(Stage directions in the text of a play may suggest settings and instructions for how characters act, but detailed stage directions are rare, especially in early dramatic works, and productions often vary authors' stage directions significantly.)

Types of dialogue: The only type of dialogue in drama that receives wide attention is "expository dialogue" (explained below, but other forms of dialogue are probably as many and various as human speech, so regard the following list as no more than an attempt at suggesting this range:

Interrogatory dialogue (questioning or interrogation):

       In a police or detective drama or in a scene of a job interview, one character interviews or questions another, a

       In a suspense-action drama or film, "What do we do now?" dialogue > "Let's try this . . . " > "But . . . " > "What if . . . " > "Wait! I remember something . . . " > etc.

Rising tension as dialogue develops knowledge, clarifies conflict, drives judgment and resolution, also revealing and developing characterization and narrative or plot.

Competitive boasting or one-upmanship, as when two warriors face off. (cf. professional wrestling; dialogue as substitute for actual combat)

Pleading or nagging

Speaking so others cannot speak; domineering speech.

Expository Dialogue is the most widely observed (and often derided) form of drama, identifiable in nearly any play, TV show, or movie.

Exposition (Oxford English Dictionary): The action or process of setting forth, declaring, or describing, either in speech or writing.

Expository dialogue is explanatory dialogue—speech that shares information and provides backgrounds and settings or reveals pre-existing conflicts or issues.

Simple example: A character walks in and says, "It's cold outside."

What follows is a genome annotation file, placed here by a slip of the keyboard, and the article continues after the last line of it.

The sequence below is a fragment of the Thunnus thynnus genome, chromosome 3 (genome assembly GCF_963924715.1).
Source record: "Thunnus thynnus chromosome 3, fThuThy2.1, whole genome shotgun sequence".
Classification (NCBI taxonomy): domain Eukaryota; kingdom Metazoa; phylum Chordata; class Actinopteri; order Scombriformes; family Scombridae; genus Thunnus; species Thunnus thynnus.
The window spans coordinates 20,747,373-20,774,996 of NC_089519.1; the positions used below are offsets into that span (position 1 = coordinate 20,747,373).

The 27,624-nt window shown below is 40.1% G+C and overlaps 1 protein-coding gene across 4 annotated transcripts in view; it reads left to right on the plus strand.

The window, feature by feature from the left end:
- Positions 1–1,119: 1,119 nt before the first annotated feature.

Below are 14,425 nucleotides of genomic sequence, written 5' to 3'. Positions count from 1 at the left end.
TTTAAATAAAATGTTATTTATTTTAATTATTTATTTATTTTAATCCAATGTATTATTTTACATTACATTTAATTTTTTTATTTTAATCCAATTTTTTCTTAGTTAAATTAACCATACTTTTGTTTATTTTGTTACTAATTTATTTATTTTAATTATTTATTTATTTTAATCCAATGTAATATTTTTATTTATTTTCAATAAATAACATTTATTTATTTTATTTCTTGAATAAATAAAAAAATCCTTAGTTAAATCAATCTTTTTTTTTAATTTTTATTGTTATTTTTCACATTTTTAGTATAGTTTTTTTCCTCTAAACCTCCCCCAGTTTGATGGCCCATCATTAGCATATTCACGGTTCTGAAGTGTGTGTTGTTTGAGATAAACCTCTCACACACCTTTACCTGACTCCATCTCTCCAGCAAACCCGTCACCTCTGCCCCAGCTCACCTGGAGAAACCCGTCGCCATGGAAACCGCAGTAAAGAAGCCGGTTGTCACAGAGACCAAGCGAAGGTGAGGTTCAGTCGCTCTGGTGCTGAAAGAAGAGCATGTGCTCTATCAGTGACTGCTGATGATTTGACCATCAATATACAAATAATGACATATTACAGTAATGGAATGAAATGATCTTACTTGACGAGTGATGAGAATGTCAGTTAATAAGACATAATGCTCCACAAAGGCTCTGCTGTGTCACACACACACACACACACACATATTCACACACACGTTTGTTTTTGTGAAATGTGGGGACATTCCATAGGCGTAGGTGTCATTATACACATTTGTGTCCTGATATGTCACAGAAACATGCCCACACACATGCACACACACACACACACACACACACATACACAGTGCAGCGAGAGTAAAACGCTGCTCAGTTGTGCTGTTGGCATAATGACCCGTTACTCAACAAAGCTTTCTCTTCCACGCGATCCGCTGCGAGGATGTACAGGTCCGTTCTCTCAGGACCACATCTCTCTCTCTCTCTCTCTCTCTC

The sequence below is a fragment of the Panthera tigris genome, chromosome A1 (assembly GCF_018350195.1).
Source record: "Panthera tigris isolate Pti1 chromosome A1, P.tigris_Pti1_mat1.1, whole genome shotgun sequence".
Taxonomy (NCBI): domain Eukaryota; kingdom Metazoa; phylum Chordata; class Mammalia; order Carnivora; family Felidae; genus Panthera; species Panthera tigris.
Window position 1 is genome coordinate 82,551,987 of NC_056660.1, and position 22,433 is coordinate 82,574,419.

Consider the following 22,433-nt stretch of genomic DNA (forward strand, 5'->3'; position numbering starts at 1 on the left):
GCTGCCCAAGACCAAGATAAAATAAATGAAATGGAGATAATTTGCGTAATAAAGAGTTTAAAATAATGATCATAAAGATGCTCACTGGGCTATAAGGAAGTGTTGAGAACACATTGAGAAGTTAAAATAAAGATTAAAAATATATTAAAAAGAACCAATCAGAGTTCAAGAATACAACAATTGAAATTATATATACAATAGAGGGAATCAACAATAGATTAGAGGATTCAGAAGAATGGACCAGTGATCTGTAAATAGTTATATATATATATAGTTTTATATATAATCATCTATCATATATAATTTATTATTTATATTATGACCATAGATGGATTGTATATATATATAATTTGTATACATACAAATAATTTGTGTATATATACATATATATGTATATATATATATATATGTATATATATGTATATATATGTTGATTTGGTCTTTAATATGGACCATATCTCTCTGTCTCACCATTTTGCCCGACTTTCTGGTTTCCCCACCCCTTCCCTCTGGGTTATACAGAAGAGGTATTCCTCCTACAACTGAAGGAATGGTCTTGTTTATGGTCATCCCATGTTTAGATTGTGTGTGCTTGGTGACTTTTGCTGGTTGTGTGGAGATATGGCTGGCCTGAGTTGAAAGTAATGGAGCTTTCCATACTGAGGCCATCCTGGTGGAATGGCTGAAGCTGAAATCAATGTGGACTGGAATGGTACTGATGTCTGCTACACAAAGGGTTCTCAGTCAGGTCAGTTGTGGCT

More complex example revealing conflict or plot: As two lovers argue, one says, "You're trying to make me say what neither of us wants to say." (Such language cues the audience that a secret or a problem will be revealed, worked through, and somehow resolved.)

Such techniques are part of any drama we watch. If the exposition is too obvious or direct, it indicates inferior quality, and even an unsophisticated audience can smell the difference. (In cheap monster movies, characters repeatedly call the Mad Scientist "a genius" or "one of the world's foremost authorities" even when he wasn't acting smart or demonstrating intelligence.)

In well-written drama we rarely notice expository dialogue. Instead the expository details are subtly blended with the action and characterization so that we feel as though the information is really happening and almost as though we are there and involved with the story and characters.

Cop Show example: Cop shows make expository dialogue less tedious and more viewer-friendly by having several members of the cop-team speak briefly in sequence. Cop shows have to compress a lot of information into a short span.

Example from classical Greek tragedy: In Sophocles's Antigone, the opening scene shows Oedipus's two daughters, Antigone and Ismene, demonstrate expository dialogue by reviewing the battle that took place the previous day and the new royal degrees by King Creon, but these expository materials are mixed with expressions of Antigone's bold character, Ismene's cautious character, and Antigone's plan to bury her slain brother Polynices.

2. Actual or historical dialogue is interactive speech between two or more actual people or parties or their sometimes fictionalized representatives. Examples:

  • "The U.S. State Department is trying to open a dialogue with the new nation's government."

  • "We're not agreeing about anything except to continue our dialogue."

  • "Dialogue's nice, but if we keep talking we'll miss our chance to make a change."

In abstract reasoning, dialogue may appear as dialectic, in which two distinct symbols or ideas are made to share, exchange, and augment meaning.

The concept of intellectual or didactic dialogue in Western Civilization derives ultimately from the "Socratic dialogue" represented in Plato's writings including The Republic (), Laws (), and other dialogues, in which the primary character Socrates (who was Plato's teacher) debated with other historical or composite figures from classical Athens who expressed familiar opinions that, under Socrates's question, became objects of analysis and improvement.

More on actual or historical dialogue as interactive speech between two or more people or parties.

Dialogue and intertextuality are parallel or homologous but distinct.

Dialogue denotes speech shared directly by people (fictional or historical).

Intertextuality denotes words, images, and other signs shared between texts—-not directly between people, that is, but between their products.

Dialectic denotes dialogues between ideas, forces, or agents of history.

The terms phase in and out of each other. However, their differences justify the use of both words rather than exclusively one or the other.